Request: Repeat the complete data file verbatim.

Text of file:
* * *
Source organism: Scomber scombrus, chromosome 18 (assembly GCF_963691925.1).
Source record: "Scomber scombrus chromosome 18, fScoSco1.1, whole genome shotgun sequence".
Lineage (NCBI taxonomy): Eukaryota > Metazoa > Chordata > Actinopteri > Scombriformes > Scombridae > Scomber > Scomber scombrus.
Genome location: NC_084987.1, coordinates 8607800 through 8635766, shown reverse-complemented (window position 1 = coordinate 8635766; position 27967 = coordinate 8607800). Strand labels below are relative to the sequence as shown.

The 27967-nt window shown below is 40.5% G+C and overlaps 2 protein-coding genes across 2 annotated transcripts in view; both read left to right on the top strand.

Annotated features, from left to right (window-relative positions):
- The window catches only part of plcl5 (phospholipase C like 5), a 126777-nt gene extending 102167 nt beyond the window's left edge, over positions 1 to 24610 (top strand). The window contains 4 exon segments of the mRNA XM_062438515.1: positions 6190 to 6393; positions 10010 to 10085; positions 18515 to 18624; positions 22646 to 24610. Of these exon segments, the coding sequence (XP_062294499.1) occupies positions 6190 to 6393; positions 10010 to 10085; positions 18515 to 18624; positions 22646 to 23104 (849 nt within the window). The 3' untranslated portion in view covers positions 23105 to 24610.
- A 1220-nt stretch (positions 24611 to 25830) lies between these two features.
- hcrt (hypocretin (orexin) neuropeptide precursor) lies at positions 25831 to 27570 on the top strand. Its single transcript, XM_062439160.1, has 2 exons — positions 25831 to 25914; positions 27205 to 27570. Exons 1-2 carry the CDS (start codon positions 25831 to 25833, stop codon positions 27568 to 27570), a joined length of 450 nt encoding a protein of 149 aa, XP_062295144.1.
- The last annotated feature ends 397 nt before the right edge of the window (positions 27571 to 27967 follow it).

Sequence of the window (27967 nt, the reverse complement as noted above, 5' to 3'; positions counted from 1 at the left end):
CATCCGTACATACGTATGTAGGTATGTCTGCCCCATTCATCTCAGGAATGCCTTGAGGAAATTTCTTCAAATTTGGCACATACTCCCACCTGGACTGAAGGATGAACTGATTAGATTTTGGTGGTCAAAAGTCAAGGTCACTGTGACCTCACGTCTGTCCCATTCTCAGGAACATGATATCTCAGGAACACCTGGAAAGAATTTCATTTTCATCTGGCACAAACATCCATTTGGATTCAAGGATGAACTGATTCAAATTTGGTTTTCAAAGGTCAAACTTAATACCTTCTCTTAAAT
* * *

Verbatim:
Source organism: Scomber scombrus, chromosome 18 (assembly GCF_963691925.1).
Source record: "Scomber scombrus chromosome 18, fScoSco1.1, whole genome shotgun sequence".
Lineage (NCBI taxonomy): Eukaryota > Metazoa > Chordata > Actinopteri > Scombriformes > Scombridae > Scomber > Scomber scombrus.
Genome location: NC_084987.1, coordinates 8607800 through 8635766, shown reverse-complemented (window position 1 = coordinate 8635766; position 27967 = coordinate 8607800). Strand labels below are relative to the sequence as shown.

The 27967-nt window shown below is 40.5% G+C and overlaps 2 protein-coding genes across 2 annotated transcripts in view; both read left to right on the top strand.

Annotated features, from left to right (window-relative positions):
- The window catches only part of plcl5 (phospholipase C like 5), a 126777-nt gene extending 102167 nt beyond the window's left edge, over positions 1 to 24610 (top strand). The window contains 4 exon segments of the mRNA XM_062438515.1: positions 6190 to 6393; positions 10010 to 10085; positions 18515 to 18624; positions 22646 to 24610. Of these exon segments, the coding sequence (XP_062294499.1) occupies positions 6190 to 6393; positions 10010 to 10085; positions 18515 to 18624; positions 22646 to 23104 (849 nt within the window). The 3' untranslated portion in view covers positions 23105 to 24610.
- A 1220-nt stretch (positions 24611 to 25830) lies between these two features.
- hcrt (hypocretin (orexin) neuropeptide precursor) lies at positions 25831 to 27570 on the top strand. Its single transcript, XM_062439160.1, has 2 exons — positions 25831 to 25914; positions 27205 to 27570. Exons 1-2 carry the CDS (start codon positions 25831 to 25833, stop codon positions 27568 to 27570), a joined length of 450 nt encoding a protein of 149 aa, XP_062295144.1.
- The last annotated feature ends 397 nt before the right edge of the window (positions 27571 to 27967 follow it).

Sequence of the window (27967 nt, the reverse complement as noted above, 5' to 3'; positions counted from 1 at the left end):
CATCCGTACATACGTATGTAGGTATGTCTGCCCCATTCATCTCAGGAATGCCTTGAGGAAATTTCTTCAAATTTGGCACATACTCCCACCTGGACTGAAGGATGAACTGATTAGATTTTGGTGGTCAAAAGTCAAGGTCACTGTGACCTCACGTCTGTCCCATTCTCAGGAACATGATATCTCAGGAACACCTGGAAAGAATTTCATTTTCATCTGGCACAAACATCCATTTGGATTCAAGGATGAACTGATTCAAATTTGGTTTTCAAAGGTCAAACTTAATACCTTCTCTTAAAT